Most people who run for an elected office do so because they want to be of service to the public. If, however, an official publishes a book revealing information that had not previously been made public and profits from the publication, that person’s political career has inarguably come to an end because he or she will never again be trusted by other members of the government.

The conclusion that a public official who publishes a book has ended his or her political career rests on which of the following assumptions?

A) Most government officials seek office in order to serve the public.
B) Public officials must often keep information secret.
C) Trust is essential for a successful career as a public official.
D) Members of the government frequently do not trust authors of books.
E) Public officials will seek to profit from their access to privileged information if given the opportunity.

[Reveal] Spoiler:
Can some one explain why 2 is not the answer? My reasoning is as follows:
Reveal secret information > lose trust > political career ends. So if 1st part does not holds, 2 and 3 happen.OA is C


IMHO, C is already mentioned in the passage in green color.However,we have to assume such that it links conclusion and premise,which I think D does properly.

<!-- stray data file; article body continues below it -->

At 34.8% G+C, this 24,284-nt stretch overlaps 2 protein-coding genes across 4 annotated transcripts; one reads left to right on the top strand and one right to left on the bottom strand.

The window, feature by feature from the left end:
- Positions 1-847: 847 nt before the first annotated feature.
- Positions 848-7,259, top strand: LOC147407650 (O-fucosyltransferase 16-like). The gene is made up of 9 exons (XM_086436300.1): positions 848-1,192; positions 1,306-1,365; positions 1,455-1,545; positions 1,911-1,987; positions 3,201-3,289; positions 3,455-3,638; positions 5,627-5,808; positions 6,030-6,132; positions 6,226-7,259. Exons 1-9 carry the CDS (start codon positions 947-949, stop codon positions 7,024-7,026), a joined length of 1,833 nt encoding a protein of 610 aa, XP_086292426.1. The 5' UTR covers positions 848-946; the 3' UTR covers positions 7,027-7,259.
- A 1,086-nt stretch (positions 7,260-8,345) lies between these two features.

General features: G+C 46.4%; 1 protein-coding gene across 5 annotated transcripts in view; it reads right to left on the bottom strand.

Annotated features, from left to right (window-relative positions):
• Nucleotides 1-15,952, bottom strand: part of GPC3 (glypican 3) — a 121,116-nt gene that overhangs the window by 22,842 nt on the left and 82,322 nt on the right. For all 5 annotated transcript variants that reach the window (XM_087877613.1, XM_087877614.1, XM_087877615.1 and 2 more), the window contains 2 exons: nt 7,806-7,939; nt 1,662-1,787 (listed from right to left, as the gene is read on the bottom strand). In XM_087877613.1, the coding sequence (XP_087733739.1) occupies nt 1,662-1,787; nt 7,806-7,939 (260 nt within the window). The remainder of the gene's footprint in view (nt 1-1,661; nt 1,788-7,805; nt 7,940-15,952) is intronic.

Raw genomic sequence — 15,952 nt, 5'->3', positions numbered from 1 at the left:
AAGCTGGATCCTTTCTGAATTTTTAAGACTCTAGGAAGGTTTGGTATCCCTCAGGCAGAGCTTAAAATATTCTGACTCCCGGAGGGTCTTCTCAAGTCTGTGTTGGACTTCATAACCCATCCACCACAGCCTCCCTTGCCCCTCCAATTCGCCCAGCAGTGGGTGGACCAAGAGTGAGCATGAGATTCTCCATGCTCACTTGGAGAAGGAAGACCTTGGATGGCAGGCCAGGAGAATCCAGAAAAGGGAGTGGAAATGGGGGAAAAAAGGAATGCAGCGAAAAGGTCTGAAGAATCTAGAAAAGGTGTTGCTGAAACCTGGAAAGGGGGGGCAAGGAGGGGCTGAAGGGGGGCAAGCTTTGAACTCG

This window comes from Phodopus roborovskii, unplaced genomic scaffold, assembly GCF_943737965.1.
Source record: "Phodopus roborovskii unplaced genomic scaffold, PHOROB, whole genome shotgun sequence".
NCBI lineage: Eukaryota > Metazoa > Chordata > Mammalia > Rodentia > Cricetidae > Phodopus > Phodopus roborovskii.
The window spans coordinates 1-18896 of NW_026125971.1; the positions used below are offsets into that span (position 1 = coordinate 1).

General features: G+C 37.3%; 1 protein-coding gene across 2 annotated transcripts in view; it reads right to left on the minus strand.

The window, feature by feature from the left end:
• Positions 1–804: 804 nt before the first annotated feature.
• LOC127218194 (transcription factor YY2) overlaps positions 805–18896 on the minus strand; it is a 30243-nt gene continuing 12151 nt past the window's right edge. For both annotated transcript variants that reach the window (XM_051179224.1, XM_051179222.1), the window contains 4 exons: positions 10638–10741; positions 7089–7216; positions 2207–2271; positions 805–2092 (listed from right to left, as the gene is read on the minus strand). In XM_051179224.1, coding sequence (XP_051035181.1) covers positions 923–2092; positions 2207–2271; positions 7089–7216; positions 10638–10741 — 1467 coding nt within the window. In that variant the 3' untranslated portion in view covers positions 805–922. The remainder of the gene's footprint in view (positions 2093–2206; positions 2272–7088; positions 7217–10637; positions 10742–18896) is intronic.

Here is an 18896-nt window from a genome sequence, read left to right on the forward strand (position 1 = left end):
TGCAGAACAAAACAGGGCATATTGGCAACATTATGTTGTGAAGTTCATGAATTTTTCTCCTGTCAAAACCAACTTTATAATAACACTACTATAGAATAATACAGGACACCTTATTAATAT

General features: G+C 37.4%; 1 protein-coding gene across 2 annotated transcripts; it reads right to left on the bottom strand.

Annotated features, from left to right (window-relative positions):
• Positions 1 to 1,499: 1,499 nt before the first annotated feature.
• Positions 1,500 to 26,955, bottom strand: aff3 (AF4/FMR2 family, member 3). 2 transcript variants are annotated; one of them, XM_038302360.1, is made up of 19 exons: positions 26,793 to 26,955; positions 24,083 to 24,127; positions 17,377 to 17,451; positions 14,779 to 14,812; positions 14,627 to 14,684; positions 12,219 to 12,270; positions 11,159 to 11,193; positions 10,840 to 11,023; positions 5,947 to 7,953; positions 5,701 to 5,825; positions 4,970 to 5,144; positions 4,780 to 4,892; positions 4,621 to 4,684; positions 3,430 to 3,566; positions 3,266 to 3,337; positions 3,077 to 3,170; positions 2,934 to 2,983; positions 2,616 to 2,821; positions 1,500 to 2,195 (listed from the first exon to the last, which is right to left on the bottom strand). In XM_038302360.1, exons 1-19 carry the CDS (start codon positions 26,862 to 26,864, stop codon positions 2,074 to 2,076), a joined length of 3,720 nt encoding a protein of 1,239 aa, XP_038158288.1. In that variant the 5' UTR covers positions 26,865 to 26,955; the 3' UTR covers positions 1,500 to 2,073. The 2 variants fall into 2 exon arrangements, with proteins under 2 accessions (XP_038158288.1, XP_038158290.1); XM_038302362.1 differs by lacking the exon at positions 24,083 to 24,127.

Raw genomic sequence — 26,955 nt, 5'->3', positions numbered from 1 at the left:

D links the trust and the author of the books .

Nevertheless,OA is different .


Plz Advice
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Re: v0114- CR [#permalink] New post 20 Feb 2013, 19:17
The questions asks for the assumption on which this argument is based. Once this assumption is negated or fails, the argument fails. It is solely on the basis of this assumption that the argument is valid.

Now let us consider statement C
It says that trust is essential for a successful career as a public official. Now, when negated the meaning becomes that trust is not very essential to be a public officer. An untrustworthy person could also serve as a public official. If so, any person, even if discloses private information, should work as a public officer irrespective of whether he/she is trusted by the members of the government. However, the argument says that this cannot happen and thus the sentence rests upon this assumption.

Let us now consider argument D. Your explanation of D does make sense. However, not the highlighted word below

Members of the government frequently do not trust authors of books.

This means that members of parliament frequently do not trust authors of books but sometimes they do. Thinking in that order, they might eliminate most publishers of book but they might let some stay and continue serving as a public officer. Since, D does give us scope where the argument is weak, this cannot be the assumption.

Remember to always pay attention to any words that generalize like always,sometime etc. They most probably will have a catch. When you see such words in any option, pay extra attention to those options.